Friday, May 24, 2024

‘It’s all about trolling’: how far-right influencers are shaping Republican narrative - The Guardian US

He has a platform that most politicians would envy. But Jack Posobiec is not to be found on America’s major TV networks or in its newspapers. He is among a cadre of online influencers who now shape the far right – and could help decide the Republican presidential primary race in 2024.

“Two operatives made the very same prediction, that Posobiec will matter as much to future GOP voters as Washington Post columnist George Will did to Republicans a generation ago,” political journalist David Weigel wrote in a Semafor newsletter last week.

That observation prompted Alyssa Farah Griffin, a CNN political commentator and former White House official, to tweet in response: “We’re doomed.”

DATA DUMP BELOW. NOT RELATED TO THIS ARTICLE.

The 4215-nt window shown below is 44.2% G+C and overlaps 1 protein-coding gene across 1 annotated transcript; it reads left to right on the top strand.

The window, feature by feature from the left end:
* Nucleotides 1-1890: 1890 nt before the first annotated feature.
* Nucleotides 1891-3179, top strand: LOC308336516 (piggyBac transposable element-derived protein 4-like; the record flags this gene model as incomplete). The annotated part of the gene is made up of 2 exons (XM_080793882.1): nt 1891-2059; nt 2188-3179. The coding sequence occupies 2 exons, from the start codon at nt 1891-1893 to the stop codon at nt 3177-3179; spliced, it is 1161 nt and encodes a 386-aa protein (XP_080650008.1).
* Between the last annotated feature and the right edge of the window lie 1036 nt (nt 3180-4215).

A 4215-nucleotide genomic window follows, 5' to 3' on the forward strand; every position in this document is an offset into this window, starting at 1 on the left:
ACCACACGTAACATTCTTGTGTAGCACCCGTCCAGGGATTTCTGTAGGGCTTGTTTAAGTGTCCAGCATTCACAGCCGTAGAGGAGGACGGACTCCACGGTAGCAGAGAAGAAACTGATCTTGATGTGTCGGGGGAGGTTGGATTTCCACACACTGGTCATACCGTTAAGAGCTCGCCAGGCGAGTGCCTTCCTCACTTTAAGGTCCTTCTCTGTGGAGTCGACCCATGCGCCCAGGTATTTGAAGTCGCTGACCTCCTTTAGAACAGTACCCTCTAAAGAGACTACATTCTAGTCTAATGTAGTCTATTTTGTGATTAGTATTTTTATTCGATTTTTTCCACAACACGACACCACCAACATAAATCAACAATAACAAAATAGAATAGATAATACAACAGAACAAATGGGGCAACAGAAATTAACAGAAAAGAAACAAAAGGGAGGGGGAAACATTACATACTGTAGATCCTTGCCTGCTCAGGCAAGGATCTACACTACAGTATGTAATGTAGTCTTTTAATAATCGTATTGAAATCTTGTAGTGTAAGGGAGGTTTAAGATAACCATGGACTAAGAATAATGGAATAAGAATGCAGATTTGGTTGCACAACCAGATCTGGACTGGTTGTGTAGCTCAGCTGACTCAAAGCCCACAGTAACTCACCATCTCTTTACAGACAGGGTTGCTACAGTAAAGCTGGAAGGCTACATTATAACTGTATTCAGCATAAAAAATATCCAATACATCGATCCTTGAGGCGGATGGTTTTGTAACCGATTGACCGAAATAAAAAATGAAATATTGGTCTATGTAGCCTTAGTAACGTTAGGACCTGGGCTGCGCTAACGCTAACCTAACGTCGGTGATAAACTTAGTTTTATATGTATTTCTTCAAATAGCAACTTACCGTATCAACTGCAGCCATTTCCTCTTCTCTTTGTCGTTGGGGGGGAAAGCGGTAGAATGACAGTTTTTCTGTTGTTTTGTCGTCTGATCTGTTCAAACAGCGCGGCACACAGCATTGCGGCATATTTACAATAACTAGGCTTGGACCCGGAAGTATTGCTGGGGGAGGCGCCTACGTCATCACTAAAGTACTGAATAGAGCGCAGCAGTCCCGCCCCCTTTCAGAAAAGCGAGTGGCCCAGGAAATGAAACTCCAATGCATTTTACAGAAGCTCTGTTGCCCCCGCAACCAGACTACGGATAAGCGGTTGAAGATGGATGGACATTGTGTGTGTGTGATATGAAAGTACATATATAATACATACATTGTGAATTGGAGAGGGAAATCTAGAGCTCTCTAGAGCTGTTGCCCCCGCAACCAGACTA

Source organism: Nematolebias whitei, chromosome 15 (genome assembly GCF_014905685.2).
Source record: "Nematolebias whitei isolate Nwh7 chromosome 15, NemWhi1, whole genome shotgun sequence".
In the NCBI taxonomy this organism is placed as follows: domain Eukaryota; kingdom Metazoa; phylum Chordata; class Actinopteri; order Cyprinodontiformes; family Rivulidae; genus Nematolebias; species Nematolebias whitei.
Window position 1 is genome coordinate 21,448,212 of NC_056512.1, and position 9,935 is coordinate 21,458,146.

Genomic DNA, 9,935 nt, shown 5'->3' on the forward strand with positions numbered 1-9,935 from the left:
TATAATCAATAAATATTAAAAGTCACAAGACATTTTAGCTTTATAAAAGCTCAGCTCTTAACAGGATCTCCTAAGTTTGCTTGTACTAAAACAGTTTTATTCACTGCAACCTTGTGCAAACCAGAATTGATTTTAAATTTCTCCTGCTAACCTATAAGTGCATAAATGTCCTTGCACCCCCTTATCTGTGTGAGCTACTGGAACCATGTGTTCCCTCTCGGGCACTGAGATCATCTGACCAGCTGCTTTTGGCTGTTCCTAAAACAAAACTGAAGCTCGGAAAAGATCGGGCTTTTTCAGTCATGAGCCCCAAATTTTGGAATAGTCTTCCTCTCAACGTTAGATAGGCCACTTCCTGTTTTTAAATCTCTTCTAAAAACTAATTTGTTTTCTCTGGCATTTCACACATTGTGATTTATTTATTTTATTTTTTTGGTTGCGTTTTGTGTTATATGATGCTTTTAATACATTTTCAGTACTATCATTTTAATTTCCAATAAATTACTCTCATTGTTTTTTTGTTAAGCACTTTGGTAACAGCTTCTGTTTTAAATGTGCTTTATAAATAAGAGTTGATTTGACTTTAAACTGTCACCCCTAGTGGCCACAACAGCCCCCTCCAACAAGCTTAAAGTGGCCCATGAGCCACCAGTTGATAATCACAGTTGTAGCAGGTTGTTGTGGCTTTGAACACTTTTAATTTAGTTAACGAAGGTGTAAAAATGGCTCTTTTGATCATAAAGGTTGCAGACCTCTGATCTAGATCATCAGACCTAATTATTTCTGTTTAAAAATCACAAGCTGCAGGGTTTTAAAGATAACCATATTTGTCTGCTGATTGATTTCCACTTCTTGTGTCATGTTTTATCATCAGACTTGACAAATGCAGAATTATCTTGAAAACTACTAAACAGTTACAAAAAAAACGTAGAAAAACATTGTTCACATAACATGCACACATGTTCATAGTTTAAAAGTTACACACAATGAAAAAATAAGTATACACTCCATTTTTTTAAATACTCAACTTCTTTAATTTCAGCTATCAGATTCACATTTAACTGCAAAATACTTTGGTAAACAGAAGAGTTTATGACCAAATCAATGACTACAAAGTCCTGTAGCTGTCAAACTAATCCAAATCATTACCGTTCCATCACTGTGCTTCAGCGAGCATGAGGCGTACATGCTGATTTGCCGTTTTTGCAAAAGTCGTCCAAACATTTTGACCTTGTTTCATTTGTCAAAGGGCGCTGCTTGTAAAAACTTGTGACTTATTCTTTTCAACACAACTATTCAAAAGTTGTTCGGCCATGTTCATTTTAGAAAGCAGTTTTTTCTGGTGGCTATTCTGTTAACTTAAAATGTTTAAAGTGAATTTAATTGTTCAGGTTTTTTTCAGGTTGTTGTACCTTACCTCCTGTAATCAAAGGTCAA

Such expectations speak volumes about the breakdown of the old media order, flawed as it was, and the rise of new and often extreme voices in the digital age. It also reflects a parallel shift in the Republican party from country club to “Make America great again” populism.

Will, 81, edited the conservative National Review magazine, won a Pulitzer prize for commentary in 1977, was described by the Wall Street Journal as “perhaps the most powerful journalist in America” and quit the Republican party over Donald Trump in 2016.

Posobiec, 38, gained prominence as a pro-Trump activist during the 2016 election. He promoted bogus conspiracy theories such as “Pizzagate”, which held that Democrats were running a child sex and torture ring beneath a pizzeria in Washington. He is a senior editor at the...

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